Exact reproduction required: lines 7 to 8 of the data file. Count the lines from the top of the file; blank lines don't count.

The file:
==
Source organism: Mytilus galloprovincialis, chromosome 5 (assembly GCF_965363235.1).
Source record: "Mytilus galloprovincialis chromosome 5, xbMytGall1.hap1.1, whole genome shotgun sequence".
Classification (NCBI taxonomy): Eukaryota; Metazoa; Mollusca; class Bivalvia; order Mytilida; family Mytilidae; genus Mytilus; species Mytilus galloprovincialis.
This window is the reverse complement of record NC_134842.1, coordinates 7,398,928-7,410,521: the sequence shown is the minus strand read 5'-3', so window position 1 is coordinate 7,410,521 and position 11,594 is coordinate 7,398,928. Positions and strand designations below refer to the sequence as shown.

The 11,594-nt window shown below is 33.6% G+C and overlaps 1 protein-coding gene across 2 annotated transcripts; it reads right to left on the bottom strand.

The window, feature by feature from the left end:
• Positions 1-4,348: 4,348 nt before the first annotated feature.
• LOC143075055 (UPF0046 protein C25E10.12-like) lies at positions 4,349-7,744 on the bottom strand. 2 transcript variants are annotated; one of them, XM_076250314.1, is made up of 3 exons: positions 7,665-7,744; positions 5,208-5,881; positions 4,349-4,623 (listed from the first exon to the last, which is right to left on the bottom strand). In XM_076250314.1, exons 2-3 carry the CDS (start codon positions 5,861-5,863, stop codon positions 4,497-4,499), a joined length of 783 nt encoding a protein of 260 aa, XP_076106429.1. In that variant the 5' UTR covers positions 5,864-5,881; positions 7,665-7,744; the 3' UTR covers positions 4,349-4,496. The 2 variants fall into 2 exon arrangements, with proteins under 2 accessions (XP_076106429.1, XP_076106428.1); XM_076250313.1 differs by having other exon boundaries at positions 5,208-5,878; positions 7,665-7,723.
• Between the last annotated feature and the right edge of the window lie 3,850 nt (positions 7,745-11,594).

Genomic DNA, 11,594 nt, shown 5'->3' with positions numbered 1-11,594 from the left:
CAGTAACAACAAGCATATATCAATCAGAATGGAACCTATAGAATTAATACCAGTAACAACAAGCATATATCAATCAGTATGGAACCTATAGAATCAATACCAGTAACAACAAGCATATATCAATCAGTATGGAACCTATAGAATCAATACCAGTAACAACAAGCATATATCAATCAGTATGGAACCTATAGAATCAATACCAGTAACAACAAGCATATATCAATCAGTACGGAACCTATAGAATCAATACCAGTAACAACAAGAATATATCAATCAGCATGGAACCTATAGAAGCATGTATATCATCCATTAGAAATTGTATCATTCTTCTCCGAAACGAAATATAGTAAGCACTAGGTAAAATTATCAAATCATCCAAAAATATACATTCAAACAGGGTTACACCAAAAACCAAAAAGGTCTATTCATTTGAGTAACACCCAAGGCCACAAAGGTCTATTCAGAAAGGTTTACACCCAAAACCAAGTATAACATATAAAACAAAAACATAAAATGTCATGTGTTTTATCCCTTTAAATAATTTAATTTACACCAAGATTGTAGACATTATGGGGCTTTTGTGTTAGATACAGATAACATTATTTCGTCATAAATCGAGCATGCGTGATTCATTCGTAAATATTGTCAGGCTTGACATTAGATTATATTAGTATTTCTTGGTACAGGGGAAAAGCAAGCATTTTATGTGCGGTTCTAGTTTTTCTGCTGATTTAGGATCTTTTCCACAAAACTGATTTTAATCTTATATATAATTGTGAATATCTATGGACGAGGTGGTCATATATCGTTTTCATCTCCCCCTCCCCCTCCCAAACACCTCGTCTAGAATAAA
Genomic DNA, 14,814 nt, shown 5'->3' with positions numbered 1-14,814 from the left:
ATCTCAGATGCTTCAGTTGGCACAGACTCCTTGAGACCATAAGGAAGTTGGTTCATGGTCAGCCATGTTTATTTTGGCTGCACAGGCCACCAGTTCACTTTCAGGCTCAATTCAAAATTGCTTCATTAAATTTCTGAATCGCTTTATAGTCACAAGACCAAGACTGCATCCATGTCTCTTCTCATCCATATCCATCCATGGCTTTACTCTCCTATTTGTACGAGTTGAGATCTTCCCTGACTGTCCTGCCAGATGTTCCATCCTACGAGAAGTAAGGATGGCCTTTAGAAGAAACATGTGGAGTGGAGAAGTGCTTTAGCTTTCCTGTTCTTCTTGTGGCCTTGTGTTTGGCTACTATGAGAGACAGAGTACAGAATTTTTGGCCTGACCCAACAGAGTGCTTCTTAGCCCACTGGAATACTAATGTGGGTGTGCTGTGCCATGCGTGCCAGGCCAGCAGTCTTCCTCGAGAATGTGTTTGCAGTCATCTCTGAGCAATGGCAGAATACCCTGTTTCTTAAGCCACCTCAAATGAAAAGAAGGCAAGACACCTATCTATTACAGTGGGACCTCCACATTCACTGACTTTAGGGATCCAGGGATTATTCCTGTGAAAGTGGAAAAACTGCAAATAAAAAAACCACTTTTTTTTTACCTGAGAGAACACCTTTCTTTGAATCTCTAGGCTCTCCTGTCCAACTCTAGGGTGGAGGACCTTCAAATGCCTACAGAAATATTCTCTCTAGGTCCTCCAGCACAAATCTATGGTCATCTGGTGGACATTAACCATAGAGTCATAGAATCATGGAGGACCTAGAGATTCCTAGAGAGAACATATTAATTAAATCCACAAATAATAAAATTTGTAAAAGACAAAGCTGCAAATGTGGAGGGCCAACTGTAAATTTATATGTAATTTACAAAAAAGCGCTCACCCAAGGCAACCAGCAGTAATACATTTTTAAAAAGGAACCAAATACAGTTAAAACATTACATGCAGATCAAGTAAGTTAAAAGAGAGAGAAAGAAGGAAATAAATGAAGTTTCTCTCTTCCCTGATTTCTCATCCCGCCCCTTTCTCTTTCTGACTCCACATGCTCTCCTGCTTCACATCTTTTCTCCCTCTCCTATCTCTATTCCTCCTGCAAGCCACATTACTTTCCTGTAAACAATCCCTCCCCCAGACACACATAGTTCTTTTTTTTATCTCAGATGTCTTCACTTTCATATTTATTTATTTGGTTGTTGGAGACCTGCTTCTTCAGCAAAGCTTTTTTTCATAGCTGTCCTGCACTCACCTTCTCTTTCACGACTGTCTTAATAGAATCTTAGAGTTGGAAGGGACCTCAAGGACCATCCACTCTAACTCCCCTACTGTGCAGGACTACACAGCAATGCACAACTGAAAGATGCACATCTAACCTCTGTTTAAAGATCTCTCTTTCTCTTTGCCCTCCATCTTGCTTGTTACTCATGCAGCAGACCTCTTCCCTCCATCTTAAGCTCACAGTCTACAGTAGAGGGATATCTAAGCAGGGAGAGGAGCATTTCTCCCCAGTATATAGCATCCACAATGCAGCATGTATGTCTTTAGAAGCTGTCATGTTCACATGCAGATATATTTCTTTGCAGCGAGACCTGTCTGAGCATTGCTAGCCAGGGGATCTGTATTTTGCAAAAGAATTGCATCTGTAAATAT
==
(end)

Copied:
• Positions 1-4,348: 4,348 nt before the first annotated feature.
• LOC143075055 (UPF0046 protein C25E10.12-like) lies at positions 4,349-7,744 on the bottom strand. 2 transcript variants are annotated; one of them, XM_076250314.1, is made up of 3 exons: positions 7,665-7,744; positions 5,208-5,881; positions 4,349-4,623 (listed from the first exon to the last, which is right to left on the bottom strand). In XM_076250314.1, exons 2-3 carry the CDS (start codon positions 5,861-5,863, stop codon positions 4,497-4,499), a joined length of 783 nt encoding a protein of 260 aa, XP_076106429.1. In that variant the 5' UTR covers positions 5,864-5,881; positions 7,665-7,744; the 3' UTR covers positions 4,349-4,496. The 2 variants fall into 2 exon arrangements, with proteins under 2 accessions (XP_076106429.1, XP_076106428.1); XM_076250313.1 differs by having other exon boundaries at positions 5,208-5,878; positions 7,665-7,723.